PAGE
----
May '20 - Cath
There's not been much happening in terms of mountaineering and climbing over the past couple of months but no doubt club members have been getting their exercise in suitably social-distanced, individual walks, runs or cycle rides.
One club event has bucked the trend, though, and that is the weekly virtual pub meet at the newly-opened Derwent Arms, courtesy of pub landlord, Andy.
Feb '20 - David A
Five members attended the meet: Pete and Laura, Mike D and David A arriving on Sunday evening and Mick B the following day.
Monday was true to the forecast with strong winds, and squalls of rain, hail and sleet making all but low-level walks impossible.
Mike and David decided to go in search of crossbills in the woods around Dalrigh below Beinn Dubhcraig. The summit could be seen, apparently temptingly close, between showers but the birds were more sensible than to be caught out in this weather and Mike and David returned to the hut without a glimpse.
Pete and Laura also walked in the shelter of woods but in those closer to Crianlarich.
Tuesday was a better day and Pete and Laura went to Bein Chabhair with more success than the last Crianlarich meet when they were beaten back by deep snow and the short day.
Meanwhile, Mike and David went down the road to Meall Glas, walking in much better conditions than 18 months ago when they climbed the other summit of the pair, Sgiath Chull.
Mick went off to Beinn Dubhcraig by a novel route, following the River Connonish before striking south through ‘horrendous bog’, as he described it, to the summit.
Tuesday night we were joined by ‘’John, John and Paul (no George or Ringo)’’ from Liverpool. They proved to be interesting company for Mick the following afternoon, who had decided to spend the day in the hut.
Wednesday, Mike and David decided to test Mick’s description of Beinn Dubhcraig but took a more conservative approach along the path beside the Allt Coire Dubhcraig. After Monday’s birding disappointment, today they were to be rewarded by the sight of a snow bunting on the final ridge up to the summit. After about 10 minutes on the summit, the return journey down the ridge proved quite difficult as a gentle wind had suddenly risen to gale force, making it difficult to stay on their feet.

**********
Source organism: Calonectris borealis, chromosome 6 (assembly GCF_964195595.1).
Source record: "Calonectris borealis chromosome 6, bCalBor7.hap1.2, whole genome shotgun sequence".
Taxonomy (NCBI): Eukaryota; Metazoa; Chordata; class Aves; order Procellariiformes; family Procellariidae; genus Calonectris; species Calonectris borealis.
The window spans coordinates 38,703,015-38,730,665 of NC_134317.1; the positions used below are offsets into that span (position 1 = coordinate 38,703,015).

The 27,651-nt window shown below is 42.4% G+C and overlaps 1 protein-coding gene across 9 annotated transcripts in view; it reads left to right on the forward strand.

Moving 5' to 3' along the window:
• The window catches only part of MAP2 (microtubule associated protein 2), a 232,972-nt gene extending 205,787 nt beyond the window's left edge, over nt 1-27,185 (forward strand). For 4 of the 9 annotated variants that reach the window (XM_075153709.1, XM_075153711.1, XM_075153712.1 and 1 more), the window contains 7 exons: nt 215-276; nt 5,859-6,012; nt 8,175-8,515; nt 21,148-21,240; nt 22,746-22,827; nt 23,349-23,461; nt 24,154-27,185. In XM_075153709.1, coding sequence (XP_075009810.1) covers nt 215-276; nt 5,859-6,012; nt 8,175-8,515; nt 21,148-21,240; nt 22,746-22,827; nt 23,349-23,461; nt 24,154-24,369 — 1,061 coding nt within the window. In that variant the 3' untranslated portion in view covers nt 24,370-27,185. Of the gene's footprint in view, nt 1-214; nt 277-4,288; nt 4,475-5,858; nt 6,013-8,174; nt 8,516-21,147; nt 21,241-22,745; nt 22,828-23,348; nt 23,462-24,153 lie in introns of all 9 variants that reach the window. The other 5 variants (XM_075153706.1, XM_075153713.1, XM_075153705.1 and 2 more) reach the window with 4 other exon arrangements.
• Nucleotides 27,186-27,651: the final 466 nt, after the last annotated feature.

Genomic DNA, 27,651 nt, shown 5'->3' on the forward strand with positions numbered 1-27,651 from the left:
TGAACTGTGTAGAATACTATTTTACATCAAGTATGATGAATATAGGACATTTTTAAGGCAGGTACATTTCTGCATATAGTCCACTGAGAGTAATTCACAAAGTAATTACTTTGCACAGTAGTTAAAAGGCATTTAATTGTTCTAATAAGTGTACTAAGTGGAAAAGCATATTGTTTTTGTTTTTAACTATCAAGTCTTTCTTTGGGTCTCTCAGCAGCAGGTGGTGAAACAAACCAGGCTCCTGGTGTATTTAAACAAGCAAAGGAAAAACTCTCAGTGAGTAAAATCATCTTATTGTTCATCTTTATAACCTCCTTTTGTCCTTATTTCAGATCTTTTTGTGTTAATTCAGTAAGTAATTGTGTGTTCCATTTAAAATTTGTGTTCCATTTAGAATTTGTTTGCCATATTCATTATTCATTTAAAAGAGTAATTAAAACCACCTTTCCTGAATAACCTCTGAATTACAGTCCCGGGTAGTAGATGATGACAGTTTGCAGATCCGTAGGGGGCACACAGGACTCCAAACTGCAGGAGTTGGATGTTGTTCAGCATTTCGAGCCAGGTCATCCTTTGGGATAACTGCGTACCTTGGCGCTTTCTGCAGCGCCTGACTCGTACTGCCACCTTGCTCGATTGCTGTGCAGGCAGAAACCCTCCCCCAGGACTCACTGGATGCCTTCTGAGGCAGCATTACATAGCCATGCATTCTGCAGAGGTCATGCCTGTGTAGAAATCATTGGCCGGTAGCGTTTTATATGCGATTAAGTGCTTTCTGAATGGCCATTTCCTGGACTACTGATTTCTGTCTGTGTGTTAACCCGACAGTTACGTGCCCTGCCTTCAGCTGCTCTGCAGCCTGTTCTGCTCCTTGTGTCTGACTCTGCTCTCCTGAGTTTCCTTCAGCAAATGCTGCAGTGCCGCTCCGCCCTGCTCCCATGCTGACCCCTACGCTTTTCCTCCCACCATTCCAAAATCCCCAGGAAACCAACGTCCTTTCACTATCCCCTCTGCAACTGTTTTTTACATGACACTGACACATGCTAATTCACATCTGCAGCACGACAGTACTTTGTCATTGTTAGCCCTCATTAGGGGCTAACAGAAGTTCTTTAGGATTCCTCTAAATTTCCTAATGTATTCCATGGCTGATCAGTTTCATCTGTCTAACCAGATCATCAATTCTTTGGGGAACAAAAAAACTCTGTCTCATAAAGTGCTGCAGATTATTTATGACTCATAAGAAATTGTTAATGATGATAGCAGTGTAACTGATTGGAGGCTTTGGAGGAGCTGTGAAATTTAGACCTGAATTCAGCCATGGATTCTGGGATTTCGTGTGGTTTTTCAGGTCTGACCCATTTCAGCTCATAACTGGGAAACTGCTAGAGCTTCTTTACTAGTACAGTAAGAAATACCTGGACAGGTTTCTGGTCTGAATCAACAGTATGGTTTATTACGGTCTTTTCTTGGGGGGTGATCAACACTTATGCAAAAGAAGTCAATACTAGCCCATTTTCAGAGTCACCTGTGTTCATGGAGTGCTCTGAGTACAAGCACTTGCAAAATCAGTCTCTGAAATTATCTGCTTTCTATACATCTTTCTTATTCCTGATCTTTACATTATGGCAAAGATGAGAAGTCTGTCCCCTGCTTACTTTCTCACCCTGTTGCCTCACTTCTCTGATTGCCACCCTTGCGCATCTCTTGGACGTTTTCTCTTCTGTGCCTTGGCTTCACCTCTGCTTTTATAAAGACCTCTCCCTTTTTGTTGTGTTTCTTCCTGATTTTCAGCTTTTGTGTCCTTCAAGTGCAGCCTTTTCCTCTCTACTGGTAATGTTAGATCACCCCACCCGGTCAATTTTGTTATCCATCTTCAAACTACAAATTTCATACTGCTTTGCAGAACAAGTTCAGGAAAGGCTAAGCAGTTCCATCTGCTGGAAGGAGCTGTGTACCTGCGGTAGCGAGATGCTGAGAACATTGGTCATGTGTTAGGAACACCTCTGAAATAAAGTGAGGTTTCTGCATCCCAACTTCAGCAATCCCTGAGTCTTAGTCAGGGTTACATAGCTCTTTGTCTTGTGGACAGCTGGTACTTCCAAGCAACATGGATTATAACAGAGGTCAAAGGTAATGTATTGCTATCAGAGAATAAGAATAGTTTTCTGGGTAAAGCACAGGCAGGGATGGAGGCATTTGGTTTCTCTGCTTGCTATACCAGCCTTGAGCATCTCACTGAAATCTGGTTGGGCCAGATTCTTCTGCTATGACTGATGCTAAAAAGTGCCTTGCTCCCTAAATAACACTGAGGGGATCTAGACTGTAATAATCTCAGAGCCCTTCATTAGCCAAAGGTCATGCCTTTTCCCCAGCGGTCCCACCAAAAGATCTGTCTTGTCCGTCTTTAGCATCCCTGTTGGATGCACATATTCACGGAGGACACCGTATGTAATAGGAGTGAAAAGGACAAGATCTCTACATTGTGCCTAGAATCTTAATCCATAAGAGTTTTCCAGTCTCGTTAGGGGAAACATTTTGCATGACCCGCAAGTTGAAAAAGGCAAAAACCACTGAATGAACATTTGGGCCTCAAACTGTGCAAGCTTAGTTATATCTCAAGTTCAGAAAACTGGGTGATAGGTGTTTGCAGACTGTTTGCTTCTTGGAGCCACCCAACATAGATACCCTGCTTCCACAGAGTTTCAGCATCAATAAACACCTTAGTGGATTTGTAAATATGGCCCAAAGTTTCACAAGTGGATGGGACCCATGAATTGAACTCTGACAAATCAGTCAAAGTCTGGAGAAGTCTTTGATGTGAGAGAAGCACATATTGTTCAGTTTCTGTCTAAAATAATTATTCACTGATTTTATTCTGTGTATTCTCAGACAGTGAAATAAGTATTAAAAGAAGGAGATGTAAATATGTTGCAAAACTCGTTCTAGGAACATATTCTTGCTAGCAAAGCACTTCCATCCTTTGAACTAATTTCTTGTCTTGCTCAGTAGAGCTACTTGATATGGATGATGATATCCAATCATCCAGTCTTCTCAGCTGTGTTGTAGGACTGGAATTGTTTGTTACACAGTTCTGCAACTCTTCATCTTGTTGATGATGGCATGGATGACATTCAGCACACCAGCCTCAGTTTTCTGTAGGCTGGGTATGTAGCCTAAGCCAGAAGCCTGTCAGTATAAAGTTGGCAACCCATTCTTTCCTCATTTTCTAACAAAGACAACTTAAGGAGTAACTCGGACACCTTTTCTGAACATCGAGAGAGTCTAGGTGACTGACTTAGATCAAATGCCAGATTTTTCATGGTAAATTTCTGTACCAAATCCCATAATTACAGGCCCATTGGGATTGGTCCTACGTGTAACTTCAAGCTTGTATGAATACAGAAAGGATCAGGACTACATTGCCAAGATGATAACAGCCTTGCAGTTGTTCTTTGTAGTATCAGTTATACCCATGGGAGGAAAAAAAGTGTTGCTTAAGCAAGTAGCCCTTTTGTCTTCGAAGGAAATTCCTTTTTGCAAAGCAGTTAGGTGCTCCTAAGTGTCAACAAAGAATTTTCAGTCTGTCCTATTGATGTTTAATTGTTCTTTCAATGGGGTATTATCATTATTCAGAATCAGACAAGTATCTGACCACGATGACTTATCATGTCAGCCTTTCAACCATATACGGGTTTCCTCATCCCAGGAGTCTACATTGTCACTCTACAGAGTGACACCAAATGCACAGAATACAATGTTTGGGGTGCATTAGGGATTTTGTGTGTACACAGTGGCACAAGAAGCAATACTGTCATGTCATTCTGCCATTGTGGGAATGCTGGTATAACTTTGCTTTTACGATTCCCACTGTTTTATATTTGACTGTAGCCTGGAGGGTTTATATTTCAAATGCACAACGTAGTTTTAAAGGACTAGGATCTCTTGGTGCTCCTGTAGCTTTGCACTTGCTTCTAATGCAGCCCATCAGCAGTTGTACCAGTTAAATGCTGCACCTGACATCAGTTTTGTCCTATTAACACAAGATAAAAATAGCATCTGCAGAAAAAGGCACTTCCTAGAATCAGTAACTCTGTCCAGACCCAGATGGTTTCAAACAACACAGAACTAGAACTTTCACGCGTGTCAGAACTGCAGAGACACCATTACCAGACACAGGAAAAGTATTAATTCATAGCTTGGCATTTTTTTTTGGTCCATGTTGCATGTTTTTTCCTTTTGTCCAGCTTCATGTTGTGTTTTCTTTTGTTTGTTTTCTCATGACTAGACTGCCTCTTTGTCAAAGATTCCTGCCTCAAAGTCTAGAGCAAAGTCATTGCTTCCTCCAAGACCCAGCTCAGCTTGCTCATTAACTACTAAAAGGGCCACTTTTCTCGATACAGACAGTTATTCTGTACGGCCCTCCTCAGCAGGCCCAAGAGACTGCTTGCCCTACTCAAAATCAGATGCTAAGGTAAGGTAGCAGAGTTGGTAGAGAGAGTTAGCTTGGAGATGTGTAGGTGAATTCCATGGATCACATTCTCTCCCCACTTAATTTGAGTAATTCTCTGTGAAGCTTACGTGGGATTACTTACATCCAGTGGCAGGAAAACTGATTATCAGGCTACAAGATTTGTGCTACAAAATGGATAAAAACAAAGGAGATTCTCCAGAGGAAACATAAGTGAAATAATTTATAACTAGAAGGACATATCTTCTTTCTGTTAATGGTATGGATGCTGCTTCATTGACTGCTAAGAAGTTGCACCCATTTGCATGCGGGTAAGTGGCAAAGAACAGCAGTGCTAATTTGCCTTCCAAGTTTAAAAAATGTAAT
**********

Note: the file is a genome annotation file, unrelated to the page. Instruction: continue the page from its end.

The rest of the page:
Also today, Pete and Laura tackled the most ambitious route of the meet, driving round to Glen Lyon to complete three of the four Munroes in the horseshoe, having skied up Carn Gorm on previous trip. The descent from Creag Mhor was by compass bearing in thick cloud.
Thursday, the final day of the meet, was the best day weather-wise, with clear blue skies and no wind. Mick B climbed An Caisteal from the hut while the rest of the party went to Loch an Daimh, at the western end of Glen Lyon, to climb Stuchd an Lochan.
The car parking is already at 400m so this was supposed to be an easy day, especially for a couple of members who were feeling a bit off colour. However, once the top of the ridge had been achieved and the first top of Creag an Fheadain reached, it became obvious that the summit was still a long way off with another small top in between.
Having reached the summit cairn however, the views to the Ben, the Grey Corries, and beyond to the Cairngorms were well worth the effort, and as Mike and David were sitting out of the wind, some wisps of cloud floated around providing enough cover for a Brocken Spectre. A glorious end to a great week.